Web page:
As a journalist, I take no position on the hunting of animals.

As a scaredy-cat, I do know with two kids running around my house that I am generally opposed to black bears strolling through my neighborhood, even if they often aren’t as dangerous as grizzlies.

Three black bear cubs wandering through backyards in Juneau, Alaska. Their mother was nearby as they scavenged for food. (Michael Penn/AP)

Not prepared? I understand. I’m here for you. Here are some facts I learned about our bears and the upcoming hunt from Maryland’s Department of Natural Resources:

* A lottery for 260 bear hunting permits in Maryland started last month and ends Sept. 1.

* The black bear is the largest mammal native to Maryland. (Sorry, Terps.)

* Where do they live? Statewide — until European settlers made themselves comfortable starting in the 1600s. (Anyone remember the gentrification of Maryland?) Now the bears mostly live in Garrett, Allegany, Washington and Frederick counties. They do not pay taxes.

* Our bears were endangered in the 1960s and 70s. Today the population is considered healthy and thriving.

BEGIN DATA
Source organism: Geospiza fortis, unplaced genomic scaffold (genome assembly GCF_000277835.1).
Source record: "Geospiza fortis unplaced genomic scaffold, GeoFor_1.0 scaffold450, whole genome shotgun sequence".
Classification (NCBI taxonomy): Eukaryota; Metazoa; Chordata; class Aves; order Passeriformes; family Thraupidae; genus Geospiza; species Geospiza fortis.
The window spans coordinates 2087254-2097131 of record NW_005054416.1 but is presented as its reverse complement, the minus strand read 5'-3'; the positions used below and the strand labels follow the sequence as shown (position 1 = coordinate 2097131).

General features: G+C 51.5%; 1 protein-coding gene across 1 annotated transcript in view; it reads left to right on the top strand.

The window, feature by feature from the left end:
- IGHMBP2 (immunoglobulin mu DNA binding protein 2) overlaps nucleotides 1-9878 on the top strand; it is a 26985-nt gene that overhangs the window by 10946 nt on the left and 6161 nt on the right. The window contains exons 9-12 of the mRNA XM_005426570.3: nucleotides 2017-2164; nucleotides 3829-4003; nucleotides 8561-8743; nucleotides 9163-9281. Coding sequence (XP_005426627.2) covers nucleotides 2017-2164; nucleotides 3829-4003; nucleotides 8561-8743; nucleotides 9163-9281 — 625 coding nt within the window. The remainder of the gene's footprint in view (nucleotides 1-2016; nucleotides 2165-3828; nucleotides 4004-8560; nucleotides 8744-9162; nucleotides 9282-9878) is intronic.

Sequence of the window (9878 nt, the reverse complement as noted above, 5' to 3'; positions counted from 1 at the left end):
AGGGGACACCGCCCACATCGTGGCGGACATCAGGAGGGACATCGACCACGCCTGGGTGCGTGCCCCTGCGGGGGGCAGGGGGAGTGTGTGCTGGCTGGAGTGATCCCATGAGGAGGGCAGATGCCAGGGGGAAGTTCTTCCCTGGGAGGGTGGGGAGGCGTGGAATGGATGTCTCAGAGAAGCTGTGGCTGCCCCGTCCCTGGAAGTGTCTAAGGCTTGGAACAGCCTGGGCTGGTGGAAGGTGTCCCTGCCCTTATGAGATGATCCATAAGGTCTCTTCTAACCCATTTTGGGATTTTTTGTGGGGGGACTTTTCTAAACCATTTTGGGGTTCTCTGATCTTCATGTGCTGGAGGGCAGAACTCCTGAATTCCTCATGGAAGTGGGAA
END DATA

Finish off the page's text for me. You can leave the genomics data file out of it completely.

* It is against the law to hunt bears on Sunday. Also, Chick-fil-A is closed Sundays.

* If a bear takes refuge in a den, hunters cannot chase or disturb him. The same goes for me if I take refuge in my basement.

* “Bait, scent attractants or electronic calls” — prohibited.

* Maryland’s black bear has a Twitter account.

* Actually, the account doesn’t belong to the bears because I doubt they would have tweeted this the other day: “Do you have black bear hunting in Maryland on your ‘bucket list’? It should be.”

* For more information on hunting black bears, go here. If you’d rather think of happier bear moments, perhaps you might enjoy reading up on the history of those always fluffy Care Bears.